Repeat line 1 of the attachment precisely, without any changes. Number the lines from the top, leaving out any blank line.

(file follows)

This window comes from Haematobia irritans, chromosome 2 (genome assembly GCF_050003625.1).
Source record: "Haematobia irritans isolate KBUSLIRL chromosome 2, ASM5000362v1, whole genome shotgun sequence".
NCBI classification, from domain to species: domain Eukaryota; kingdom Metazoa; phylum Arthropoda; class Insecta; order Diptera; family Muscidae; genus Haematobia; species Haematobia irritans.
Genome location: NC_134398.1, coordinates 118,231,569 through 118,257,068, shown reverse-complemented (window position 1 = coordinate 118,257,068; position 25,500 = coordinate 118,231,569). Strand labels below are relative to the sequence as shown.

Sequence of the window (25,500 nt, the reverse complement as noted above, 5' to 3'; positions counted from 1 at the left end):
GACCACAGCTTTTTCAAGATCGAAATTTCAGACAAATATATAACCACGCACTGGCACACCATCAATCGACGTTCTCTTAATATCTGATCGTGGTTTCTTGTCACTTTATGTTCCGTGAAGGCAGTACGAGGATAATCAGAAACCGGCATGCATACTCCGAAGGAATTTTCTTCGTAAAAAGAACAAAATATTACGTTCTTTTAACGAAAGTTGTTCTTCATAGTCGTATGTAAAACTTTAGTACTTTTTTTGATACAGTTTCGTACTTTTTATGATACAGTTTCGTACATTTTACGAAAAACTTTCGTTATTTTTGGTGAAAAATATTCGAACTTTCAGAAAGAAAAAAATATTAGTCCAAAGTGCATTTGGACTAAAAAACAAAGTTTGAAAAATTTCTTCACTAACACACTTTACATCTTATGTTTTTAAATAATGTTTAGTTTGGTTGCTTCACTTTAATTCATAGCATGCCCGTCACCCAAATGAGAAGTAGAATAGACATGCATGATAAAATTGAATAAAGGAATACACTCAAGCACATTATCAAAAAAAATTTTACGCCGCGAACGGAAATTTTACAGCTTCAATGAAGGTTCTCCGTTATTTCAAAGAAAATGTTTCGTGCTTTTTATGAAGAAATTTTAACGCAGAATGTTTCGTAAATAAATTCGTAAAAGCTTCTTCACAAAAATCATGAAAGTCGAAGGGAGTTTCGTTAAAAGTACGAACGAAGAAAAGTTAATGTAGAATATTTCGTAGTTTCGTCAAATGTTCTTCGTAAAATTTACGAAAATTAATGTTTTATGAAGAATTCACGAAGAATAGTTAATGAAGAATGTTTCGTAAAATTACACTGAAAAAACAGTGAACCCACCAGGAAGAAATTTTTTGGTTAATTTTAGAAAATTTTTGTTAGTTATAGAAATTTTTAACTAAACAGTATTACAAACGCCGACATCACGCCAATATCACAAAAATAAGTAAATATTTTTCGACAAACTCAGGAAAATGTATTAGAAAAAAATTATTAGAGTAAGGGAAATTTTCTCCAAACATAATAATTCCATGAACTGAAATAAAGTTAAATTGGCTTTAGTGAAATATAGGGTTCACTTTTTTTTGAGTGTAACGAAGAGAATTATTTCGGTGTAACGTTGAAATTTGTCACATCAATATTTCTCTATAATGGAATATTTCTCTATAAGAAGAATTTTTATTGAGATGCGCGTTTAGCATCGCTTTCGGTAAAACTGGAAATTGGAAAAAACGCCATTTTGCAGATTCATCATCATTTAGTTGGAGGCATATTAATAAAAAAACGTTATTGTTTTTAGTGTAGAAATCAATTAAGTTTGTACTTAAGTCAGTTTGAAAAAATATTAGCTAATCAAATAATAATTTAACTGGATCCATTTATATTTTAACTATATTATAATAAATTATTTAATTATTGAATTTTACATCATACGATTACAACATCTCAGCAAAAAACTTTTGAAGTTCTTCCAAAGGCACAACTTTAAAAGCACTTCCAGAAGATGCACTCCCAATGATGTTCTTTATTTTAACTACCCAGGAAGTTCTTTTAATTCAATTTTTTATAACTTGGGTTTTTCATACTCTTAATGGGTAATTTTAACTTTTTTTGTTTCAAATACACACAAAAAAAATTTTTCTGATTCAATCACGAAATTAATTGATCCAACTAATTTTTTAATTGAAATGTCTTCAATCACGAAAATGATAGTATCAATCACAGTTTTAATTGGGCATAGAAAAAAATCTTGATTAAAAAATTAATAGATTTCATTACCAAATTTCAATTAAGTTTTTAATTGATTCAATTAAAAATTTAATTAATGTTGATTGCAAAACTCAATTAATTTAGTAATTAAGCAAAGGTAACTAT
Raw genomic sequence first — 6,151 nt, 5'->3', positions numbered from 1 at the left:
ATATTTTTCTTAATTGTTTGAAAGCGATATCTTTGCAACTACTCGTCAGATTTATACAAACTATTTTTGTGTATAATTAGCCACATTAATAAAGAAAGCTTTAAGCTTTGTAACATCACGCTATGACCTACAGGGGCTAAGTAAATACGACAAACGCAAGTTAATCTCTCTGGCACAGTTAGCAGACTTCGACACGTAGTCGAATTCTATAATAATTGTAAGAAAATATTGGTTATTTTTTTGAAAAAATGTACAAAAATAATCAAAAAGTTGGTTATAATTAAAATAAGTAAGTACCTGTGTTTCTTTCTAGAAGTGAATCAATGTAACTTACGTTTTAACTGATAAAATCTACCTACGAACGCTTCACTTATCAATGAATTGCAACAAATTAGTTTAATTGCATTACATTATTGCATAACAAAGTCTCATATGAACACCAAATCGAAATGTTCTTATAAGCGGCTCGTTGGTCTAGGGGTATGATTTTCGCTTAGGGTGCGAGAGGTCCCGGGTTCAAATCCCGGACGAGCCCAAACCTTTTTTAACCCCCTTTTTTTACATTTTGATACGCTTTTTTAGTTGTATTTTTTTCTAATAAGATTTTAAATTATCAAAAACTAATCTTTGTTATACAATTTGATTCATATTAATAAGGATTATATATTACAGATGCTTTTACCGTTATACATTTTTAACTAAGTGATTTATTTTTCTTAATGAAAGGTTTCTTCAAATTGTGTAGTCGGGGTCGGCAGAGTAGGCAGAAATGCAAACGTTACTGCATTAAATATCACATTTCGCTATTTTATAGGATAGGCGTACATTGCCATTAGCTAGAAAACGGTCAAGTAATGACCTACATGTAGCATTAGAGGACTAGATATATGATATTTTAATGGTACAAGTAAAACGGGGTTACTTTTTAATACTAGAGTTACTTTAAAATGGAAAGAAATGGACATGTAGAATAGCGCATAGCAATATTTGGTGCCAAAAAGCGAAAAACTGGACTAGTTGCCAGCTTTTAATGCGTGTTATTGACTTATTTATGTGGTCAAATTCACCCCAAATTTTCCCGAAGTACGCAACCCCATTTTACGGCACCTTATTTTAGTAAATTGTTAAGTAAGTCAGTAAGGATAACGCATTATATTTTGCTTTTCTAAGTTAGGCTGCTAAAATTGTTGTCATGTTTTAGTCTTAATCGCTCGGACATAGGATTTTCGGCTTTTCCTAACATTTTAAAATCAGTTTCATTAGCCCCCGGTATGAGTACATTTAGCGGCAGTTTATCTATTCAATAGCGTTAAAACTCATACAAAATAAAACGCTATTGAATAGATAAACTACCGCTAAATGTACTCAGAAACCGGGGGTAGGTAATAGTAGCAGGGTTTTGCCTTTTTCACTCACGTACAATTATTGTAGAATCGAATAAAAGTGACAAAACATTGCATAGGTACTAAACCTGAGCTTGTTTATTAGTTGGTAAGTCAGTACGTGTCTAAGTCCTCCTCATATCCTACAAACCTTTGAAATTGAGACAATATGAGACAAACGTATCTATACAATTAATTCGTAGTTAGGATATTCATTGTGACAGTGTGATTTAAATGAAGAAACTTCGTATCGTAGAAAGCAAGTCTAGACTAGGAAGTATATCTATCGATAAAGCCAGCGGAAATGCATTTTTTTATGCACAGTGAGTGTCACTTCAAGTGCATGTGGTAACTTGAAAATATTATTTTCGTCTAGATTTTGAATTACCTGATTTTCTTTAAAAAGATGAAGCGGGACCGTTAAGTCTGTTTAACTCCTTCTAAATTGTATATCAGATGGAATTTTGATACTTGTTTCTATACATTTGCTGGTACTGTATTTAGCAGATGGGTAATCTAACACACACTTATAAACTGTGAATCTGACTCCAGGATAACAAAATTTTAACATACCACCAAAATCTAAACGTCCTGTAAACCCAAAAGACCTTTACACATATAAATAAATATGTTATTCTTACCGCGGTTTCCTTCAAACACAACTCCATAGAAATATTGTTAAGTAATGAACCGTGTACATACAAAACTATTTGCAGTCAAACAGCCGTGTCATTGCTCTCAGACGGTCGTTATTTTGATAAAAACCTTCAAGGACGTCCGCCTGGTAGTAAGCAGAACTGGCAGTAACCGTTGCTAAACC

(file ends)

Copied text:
This window comes from Haematobia irritans, chromosome 2 (genome assembly GCF_050003625.1).